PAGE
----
State Palace Theatre

1108 Canal Street,
New Orleans, LA 70112

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State Palace

Viewing: Photo | Street View

Built in 1926 for the Loew’s circuit, the State Theatre was designed by the prodigious theater architect, Thomas W. Lamb. Around the same time that Loew’s opened the State Theatre, the Saenger circuit opened their theater directly across Canal Street.

Originally seating 3,335, and designed in a mix of Renaissance motifs, the State Theatre also contained a 3/13 Robert Morton organ similar to that installed at the same time in the Saenger Theatre. Unfortunately, unlike the Saenger Theatre’s organ, the State Theatre’s did not survive, being heavily damaged during a flood and left to fall into disrepair in the ensuing decades.

In 1976, the State Theatre was tripled. After closing as a movie house in the late-1980’s, the partition was removed, and the State Theatre was restored and renamed, as the State Palace Theatre, screening classic movies and offering concerts.

Today, the State Palace Theatre is primarily used a a concert venue, featuring mostly techno and electronica bands, with the occaisional rave. Big-name rock and punk bands often make appearances, and the State Palace Theatre also hosts local talent nights as well.

Though it is somewhat rough along the edges, the State Palace Theatre still has a definite faded elegance that adds to its atmosphere, as well as excellent accoustics, making it one of New Orleans' enduring entertainment destinations.

Sadly, the State Palace Theatre has been closed since February 2007.

Contributed by Bryan Krefft

Recent comments (view all 76 comments)

spectrum on August 18, 2014 at 6:32 pm

Latest news on the State Theatre:

The Theatre has been bought by Gregor Fox who plans to renovate both the interior and exterior and return the building to commercial use – and “contribute to the arts community”

spectrum on August 19, 2014 at 5:43 pm

Another detailed article about the restoration, with a lot of interior photos:

Mikeoaklandpark on August 20, 2014 at 9:12 pm

The last time I was in NO was 2003 and the theater was open Labor Day weekend showing movies. I do remember they showed The Godfather, Cabaret and Lady Sings The Blues that weekend. Prior to that it was a club so I am not sure what they used for a screen

Orleans1788 on October 21, 2014 at 4:43 am

Remember the Lowes still showed grindhouse/exploitation films in the late 1980s. I went to see Robocop in 1987 and the previews before the film had topless girls running around, in some slasher film. I used to go to the Lowes in the 80s and 90s, they had hamburgers and double features. I stopped going when it started showing adult movies. Does anyone remember when that change was made must have been early 90s?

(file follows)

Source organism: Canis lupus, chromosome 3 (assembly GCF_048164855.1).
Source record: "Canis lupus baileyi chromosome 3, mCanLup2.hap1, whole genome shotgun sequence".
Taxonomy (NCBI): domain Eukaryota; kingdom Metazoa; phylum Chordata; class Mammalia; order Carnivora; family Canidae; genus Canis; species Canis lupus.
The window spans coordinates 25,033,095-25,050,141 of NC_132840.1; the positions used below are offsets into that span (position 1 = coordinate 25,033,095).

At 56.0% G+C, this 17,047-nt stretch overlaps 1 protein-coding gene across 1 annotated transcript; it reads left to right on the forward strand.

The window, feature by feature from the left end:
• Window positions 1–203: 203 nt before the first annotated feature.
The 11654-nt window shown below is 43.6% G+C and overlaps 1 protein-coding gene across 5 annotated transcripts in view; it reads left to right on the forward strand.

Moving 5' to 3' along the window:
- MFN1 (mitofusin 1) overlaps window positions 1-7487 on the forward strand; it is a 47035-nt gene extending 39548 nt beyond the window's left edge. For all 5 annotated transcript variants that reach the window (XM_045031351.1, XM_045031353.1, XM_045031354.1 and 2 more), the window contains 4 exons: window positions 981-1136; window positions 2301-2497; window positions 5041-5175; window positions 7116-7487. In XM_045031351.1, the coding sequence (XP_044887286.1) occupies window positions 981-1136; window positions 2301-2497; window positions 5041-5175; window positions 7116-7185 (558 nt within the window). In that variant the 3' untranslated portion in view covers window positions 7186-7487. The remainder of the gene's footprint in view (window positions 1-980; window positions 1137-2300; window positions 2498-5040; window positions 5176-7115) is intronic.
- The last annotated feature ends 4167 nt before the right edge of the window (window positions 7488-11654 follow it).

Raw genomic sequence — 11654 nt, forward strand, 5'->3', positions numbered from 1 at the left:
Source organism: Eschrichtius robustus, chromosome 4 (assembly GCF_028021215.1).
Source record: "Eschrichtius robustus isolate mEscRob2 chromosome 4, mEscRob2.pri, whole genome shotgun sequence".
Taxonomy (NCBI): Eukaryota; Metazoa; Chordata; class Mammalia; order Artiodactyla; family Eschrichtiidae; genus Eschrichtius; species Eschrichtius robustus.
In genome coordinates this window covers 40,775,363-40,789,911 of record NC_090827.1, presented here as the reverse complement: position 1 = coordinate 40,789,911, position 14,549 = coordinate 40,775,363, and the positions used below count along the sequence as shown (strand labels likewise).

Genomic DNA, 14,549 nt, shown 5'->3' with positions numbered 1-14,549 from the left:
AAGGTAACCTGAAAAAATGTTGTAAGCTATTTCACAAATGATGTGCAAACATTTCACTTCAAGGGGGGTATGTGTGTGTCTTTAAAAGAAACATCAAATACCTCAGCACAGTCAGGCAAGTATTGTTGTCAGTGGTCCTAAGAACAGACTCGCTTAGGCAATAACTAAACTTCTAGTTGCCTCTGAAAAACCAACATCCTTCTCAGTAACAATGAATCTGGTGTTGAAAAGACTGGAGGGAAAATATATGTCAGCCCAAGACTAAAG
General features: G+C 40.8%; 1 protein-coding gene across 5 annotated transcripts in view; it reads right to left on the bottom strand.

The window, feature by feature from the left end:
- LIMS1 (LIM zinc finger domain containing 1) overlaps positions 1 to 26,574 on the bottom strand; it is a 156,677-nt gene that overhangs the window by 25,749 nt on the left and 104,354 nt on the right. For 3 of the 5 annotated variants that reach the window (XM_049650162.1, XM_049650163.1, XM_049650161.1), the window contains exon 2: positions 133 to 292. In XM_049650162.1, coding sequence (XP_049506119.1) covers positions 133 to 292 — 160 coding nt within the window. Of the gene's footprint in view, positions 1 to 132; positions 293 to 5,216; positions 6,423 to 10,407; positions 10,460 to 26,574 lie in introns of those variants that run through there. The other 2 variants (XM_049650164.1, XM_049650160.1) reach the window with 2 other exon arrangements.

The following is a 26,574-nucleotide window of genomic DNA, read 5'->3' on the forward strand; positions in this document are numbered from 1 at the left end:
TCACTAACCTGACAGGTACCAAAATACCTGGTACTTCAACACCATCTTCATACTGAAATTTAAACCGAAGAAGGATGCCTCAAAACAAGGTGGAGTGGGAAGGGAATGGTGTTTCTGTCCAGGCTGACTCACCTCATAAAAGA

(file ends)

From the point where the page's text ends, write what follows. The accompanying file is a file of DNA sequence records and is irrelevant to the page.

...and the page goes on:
Chris1982 on October 21, 2014 at 7:11 am

Loew’s was the theatre chain, Lowes is the home improvement chain.

Orleans1788 on October 23, 2014 at 2:03 am

Loew’s state, it was a typo.

Cajundweeb on December 22, 2014 at 4:19 am

This building has been sold and, from what I hear, is going to be reopened as a theatre sort of like the Saenger across the street. NO MORE RAVES.

frank gagliano
frank gagliano on June 18, 2015 at 10:51 am

The sale to Gregor Fox dooms this theater to sit for years in its current state of damage and deterioration. Mr. Fox stated in a local news article that he plans to first renovate the commercial retail space within the building to then fund the renovation of the theater; a process that may take up to ten years. Personally, I do not believe him. I think his intention is to use the leases from the retail spaces on Canal to pay the annual taxes until he can flip the property to legitimate developers years from now at a tremendous profit. Mr. Fox has little experience in real estate development, nor does he have the resources, or experience, to renovate a 1920s movie palace to its former glory. He purchased the theater and the property it sits on for just $3 million. Mr. Fox believes that the theater can be fully renovated for $10 million, this when the renovation of the Saenger Theater located across from the Loew’s was recently performed at a cost exceeding $50 million. I hope I’m mistaken, but there is no evidence that the Loew’s is coming back anytime soon. Every indication is that it will remain a blight on Canal Street for years to come.

Here is a link verifying the information I have provided…

DavidZornig on October 7, 2015 at 1:56 am

1951 night shot added courtesy of Carl Schreiber.
Loew’s neon center right.

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